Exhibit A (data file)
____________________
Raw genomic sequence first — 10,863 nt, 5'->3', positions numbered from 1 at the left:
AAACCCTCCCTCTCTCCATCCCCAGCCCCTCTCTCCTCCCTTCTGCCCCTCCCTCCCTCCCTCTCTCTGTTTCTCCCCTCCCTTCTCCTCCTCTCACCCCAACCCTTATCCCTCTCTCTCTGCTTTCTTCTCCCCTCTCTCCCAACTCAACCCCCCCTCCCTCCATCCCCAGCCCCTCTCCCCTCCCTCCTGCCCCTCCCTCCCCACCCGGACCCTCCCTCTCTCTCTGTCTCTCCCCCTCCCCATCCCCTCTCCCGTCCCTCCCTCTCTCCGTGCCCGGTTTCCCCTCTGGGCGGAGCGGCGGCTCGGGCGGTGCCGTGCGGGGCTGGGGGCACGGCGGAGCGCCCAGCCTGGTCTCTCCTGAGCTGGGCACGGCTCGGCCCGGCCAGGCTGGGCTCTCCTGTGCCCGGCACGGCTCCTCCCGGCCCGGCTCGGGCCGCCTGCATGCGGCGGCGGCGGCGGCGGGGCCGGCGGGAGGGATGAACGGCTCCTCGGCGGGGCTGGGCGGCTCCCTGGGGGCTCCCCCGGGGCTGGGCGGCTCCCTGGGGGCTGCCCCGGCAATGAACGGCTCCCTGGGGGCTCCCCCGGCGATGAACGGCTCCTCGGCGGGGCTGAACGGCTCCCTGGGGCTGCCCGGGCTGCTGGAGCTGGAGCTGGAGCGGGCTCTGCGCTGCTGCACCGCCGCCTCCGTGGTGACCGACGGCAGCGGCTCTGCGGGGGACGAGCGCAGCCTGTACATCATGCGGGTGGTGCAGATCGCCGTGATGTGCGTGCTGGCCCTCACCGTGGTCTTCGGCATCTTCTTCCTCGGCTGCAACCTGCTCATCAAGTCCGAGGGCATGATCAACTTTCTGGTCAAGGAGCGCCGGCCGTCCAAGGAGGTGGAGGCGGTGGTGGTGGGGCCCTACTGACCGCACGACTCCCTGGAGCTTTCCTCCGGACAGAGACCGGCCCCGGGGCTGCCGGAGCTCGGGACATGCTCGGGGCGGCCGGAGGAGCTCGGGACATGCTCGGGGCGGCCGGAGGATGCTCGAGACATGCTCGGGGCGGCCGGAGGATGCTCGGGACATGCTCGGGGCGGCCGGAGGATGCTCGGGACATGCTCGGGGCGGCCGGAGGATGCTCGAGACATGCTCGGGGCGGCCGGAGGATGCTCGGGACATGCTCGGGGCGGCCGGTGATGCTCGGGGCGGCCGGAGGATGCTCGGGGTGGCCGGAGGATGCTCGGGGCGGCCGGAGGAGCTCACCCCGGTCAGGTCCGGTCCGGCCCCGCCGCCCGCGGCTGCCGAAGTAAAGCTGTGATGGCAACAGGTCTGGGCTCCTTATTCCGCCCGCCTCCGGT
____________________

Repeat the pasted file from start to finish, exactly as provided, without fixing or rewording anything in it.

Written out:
Raw genomic sequence first — 10,863 nt, 5'->3', positions numbered from 1 at the left:
AAACCCTCCCTCTCTCCATCCCCAGCCCCTCTCTCCTCCCTTCTGCCCCTCCCTCCCTCCCTCTCTCTGTTTCTCCCCTCCCTTCTCCTCCTCTCACCCCAACCCTTATCCCTCTCTCTCTGCTTTCTTCTCCCCTCTCTCCCAACTCAACCCCCCCTCCCTCCATCCCCAGCCCCTCTCCCCTCCCTCCTGCCCCTCCCTCCCCACCCGGACCCTCCCTCTCTCTCTGTCTCTCCCCCTCCCCATCCCCTCTCCCGTCCCTCCCTCTCTCCGTGCCCGGTTTCCCCTCTGGGCGGAGCGGCGGCTCGGGCGGTGCCGTGCGGGGCTGGGGGCACGGCGGAGCGCCCAGCCTGGTCTCTCCTGAGCTGGGCACGGCTCGGCCCGGCCAGGCTGGGCTCTCCTGTGCCCGGCACGGCTCCTCCCGGCCCGGCTCGGGCCGCCTGCATGCGGCGGCGGCGGCGGCGGGGCCGGCGGGAGGGATGAACGGCTCCTCGGCGGGGCTGGGCGGCTCCCTGGGGGCTCCCCCGGGGCTGGGCGGCTCCCTGGGGGCTGCCCCGGCAATGAACGGCTCCCTGGGGGCTCCCCCGGCGATGAACGGCTCCTCGGCGGGGCTGAACGGCTCCCTGGGGCTGCCCGGGCTGCTGGAGCTGGAGCTGGAGCGGGCTCTGCGCTGCTGCACCGCCGCCTCCGTGGTGACCGACGGCAGCGGCTCTGCGGGGGACGAGCGCAGCCTGTACATCATGCGGGTGGTGCAGATCGCCGTGATGTGCGTGCTGGCCCTCACCGTGGTCTTCGGCATCTTCTTCCTCGGCTGCAACCTGCTCATCAAGTCCGAGGGCATGATCAACTTTCTGGTCAAGGAGCGCCGGCCGTCCAAGGAGGTGGAGGCGGTGGTGGTGGGGCCCTACTGACCGCACGACTCCCTGGAGCTTTCCTCCGGACAGAGACCGGCCCCGGGGCTGCCGGAGCTCGGGACATGCTCGGGGCGGCCGGAGGAGCTCGGGACATGCTCGGGGCGGCCGGAGGATGCTCGAGACATGCTCGGGGCGGCCGGAGGATGCTCGGGACATGCTCGGGGCGGCCGGAGGATGCTCGGGACATGCTCGGGGCGGCCGGAGGATGCTCGAGACATGCTCGGGGCGGCCGGAGGATGCTCGGGACATGCTCGGGGCGGCCGGTGATGCTCGGGGCGGCCGGAGGATGCTCGGGGTGGCCGGAGGATGCTCGGGGCGGCCGGAGGAGCTCACCCCGGTCAGGTCCGGTCCGGCCCCGCCGCCCGCGGCTGCCGAAGTAAAGCTGTGATGGCAACAGGTCTGGGCTCCTTATTCCGCCCGCCTCCGGT